Wildfire near Harrison Mills grows to 3 hectares, BC Fire Service on site

Resident near wildfire: ‘I pray that the Creator brings rain as soon as possible’

A vial of AstraZeneca vaccine is seen at a mass COVID-19 vaccination clinic in Calgary, Alta., Thursday, April 22, 2021. Dr. Ben Chan remembers hearing the preliminary reports back in March of blood clots appearing in a handful of European recipients of the Oxford-AstraZeneca COVID-19 vaccine. THE CANADIAN PRESS/Jeff McIntosh
Science on COVID, VITT constantly changing: A look at how doctors keep up

While VITT can represent challenges as a novel disorder, blood clots themselves are not new

Police tape is shown in Toronto Tuesday, May 2, 2017. Statistics Canada says the country's crime rate ticked up again in 2018, for a fourth year in a row, though it was still lower than it was a decade ago. THE CANADIAN PRESS/Graeme Roy
CRIME STOPPERS: ‘Most wanted’ for the week of May 16

Crime Stoppers’ weekly list based on information provided by police investigators

Poached trees that were taken recently on Vancouver Island in the Mount Prevost area near Cowichan, B.C. are shown on Sunday, May 10, 2021. Big trees, small trees, dead trees, softwoods and hardwoods have all become valuable targets of tree poachers in British Columbia as timber prices hit record levels. THE CANADIAN PRESS/Jen Osborne.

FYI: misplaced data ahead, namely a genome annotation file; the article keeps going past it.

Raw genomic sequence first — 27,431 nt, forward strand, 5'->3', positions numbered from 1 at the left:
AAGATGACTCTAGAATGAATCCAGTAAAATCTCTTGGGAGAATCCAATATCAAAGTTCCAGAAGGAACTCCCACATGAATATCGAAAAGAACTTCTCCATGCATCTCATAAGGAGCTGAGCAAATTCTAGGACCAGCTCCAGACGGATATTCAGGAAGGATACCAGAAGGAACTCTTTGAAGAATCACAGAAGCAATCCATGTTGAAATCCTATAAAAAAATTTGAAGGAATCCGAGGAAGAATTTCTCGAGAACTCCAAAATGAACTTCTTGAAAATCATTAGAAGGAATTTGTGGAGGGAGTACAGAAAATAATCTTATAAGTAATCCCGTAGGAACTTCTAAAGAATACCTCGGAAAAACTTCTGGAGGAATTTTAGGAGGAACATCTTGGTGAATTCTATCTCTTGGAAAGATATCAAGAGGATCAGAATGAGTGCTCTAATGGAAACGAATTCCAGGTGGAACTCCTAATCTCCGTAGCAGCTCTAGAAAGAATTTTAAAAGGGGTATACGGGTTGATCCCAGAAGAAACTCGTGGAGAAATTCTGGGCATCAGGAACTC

Tree poaching from public forests increasing in B.C. as lumber hits record prices

Prices for B.C. softwood lumber reached $1,600 for 1,000 board feet compared with about $300 a year ago

The warm weather means time for a camping trip, or at least an excursion into nature. How much do you know about camps and camping-related facts? (John Arendt - Summerland Review)
QUIZ: Are you ready to go camping?

How many camp and camping-related questions can you answer?

On Friday, May 14 at Meadow Gardens Golf Club in Pitt Meadows, Michael Caan joined a very elite club of golfers who have shot under 60 (Instagram)
Crowds at English Bay were blasted with a large beam of light from an RCMP Air-1 helicopter on Friday, May 14. THE CANADIAN PRESS/Marc Grandmaison
Police enlist RCMP helicopter to disperse thousands crowded on Vancouver beach

On Friday night, police were witness to ‘several thousand people staying well into the evening’

People shop in Chinatown in Vancouver on Friday, February 5, 2021. THE CANADIAN PRESS/Jonathan Hayward
Vancouver community leaders call for action following 717% rise in anti-Asian hate crimes

‘The alarming rise of anti-Asian hate in Canada and south of the border shows Asians have not been fully accepted in North America,’ says Carol Lee

Most Read